So by the end of line 5 he's already in a difficult position.

These lines have caused controversy over the years because, for some, they lack proper grammar, specifically a comma which should come after the word that in the first line.

Without the comma the third line's I mete and dole seems out of place. But, if the first line is read slowly with one ear on the metrical beat this appositional opening makes sense.

Lines 6 - 17

The confession is out. The speaker, Ulysses, is restless because he has wanderlust. It's in his being to travel. He wants to drink life to the lees (make the most of it) and begins to look back at those times when he was doing just that.

  • Note the contrasts set up as this section of the poem progresses: enjoyment/suffering, in loving company/alone, on land/at sea.
  • Ulysses the hero, warrior and adventurer is slowly deteriorating at home. Discontentment rules. Something has to change.

The syntax here is complex—the way clauses and grammar are put together—the eleven lines being one complete sentence.

Tennyson's use of colons and semi-colons together with enjambment challenge the reader to make meaningful pauses. This is especially true for lines 6 - 10 where most pauses are mid-line, which helps break up the steady iambic beat.

Hyades is a group of stars in the constellation Taurus, believed to foretell the coming of rain.

In line 11 note the use of the word Vext (sometimes written vexed) which means agitated or angered or annoyed.

He states that he has become a name, that is, Ulysses is known by many abroad (in contrast to his name at home where the people know not me, a sad truth).

As the poem moves on the reader becomes increasingly aware of this divide between what Ulysses was to what he has become. His former life was a heady mix of travel, meetings with important men in far off places and battle. The alpha male's dream existence.

Lines 18 - 21

The next four lines sum up Ulysses's existential dilemma in a somewhat abstract image.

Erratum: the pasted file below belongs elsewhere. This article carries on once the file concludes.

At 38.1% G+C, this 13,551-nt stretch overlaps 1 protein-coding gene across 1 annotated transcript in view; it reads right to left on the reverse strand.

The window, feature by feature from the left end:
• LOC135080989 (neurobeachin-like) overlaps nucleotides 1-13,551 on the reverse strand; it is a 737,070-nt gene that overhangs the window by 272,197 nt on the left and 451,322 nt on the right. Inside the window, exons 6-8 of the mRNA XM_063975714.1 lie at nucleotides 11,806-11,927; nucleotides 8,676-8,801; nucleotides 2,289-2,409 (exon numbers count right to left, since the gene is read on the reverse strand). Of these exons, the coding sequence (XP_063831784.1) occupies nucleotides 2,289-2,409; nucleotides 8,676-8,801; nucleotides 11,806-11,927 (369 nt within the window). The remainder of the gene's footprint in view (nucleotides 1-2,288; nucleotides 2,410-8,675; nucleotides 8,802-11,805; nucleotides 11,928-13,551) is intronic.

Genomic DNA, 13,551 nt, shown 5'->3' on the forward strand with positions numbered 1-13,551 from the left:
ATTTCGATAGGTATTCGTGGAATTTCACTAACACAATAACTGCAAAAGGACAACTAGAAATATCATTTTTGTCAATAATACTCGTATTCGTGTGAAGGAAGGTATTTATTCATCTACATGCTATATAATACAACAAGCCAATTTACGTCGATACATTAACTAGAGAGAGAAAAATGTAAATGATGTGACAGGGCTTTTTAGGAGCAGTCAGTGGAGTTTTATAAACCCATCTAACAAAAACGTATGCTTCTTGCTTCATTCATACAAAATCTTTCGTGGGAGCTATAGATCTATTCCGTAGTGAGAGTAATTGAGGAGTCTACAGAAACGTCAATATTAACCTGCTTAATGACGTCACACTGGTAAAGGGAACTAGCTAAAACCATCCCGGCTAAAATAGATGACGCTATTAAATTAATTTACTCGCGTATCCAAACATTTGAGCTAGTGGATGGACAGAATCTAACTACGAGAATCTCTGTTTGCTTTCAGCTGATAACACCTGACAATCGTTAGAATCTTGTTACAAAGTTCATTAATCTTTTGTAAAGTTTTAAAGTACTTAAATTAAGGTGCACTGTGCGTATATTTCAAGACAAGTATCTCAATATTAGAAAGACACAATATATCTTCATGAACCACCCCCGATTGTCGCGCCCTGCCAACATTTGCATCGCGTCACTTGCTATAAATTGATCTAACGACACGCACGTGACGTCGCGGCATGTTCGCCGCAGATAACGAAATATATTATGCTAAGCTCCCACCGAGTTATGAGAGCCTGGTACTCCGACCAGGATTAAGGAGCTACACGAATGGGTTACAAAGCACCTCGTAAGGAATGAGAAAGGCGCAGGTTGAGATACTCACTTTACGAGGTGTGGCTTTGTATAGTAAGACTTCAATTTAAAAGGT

His past experiences are an integral part of who he is. To elaborate this idea Tennyson introduces a metaphorical arch through which the future untravelled world appears, to be experienced only when he is moving.

So it is forward motion in life that is crucial for Ulysses.

Lines 22 - 23

In contrast these two lines sum up what it feels like to be stuck at home, a passive, resigned figure.

This could be a sword that rusts, or a shield. Ulysses oxidised. On the scrapheap, a piece of junk.

Lines 24 - 32

More reasons to move on! Breathing might be a sign of life but not for Ulysses. How many breaths make a life? Time waits for no man . . . every hour is precious. Every hour could bring forward new things from out of that eternal silence (death).

Ulysses pictures himself in the same vile (horrible) position for three years or three days (three suns) when inside he craves travel and knowledge, right round the earth and beyond all human thought.

The reader can now get a good grasp of what is going on inside Ulysses's heart and mind. Here is a desperate man yearning for his former life, keen to move on.

Lines 33 - 43

Ulysses introduces his son Telemachus in an act of abdication. He outlines the qualities that will make his son a successful leader, through slow prudence and soft degrees to transform a rugged people (no longer a savage race) into useful citizens.

That last line contains the essential difference between the two:

He works his work, I mine.

Telemachus knows nothing of adventure and battle but will duly rule the kingdom because he is dutiful and ready to take over the household gods.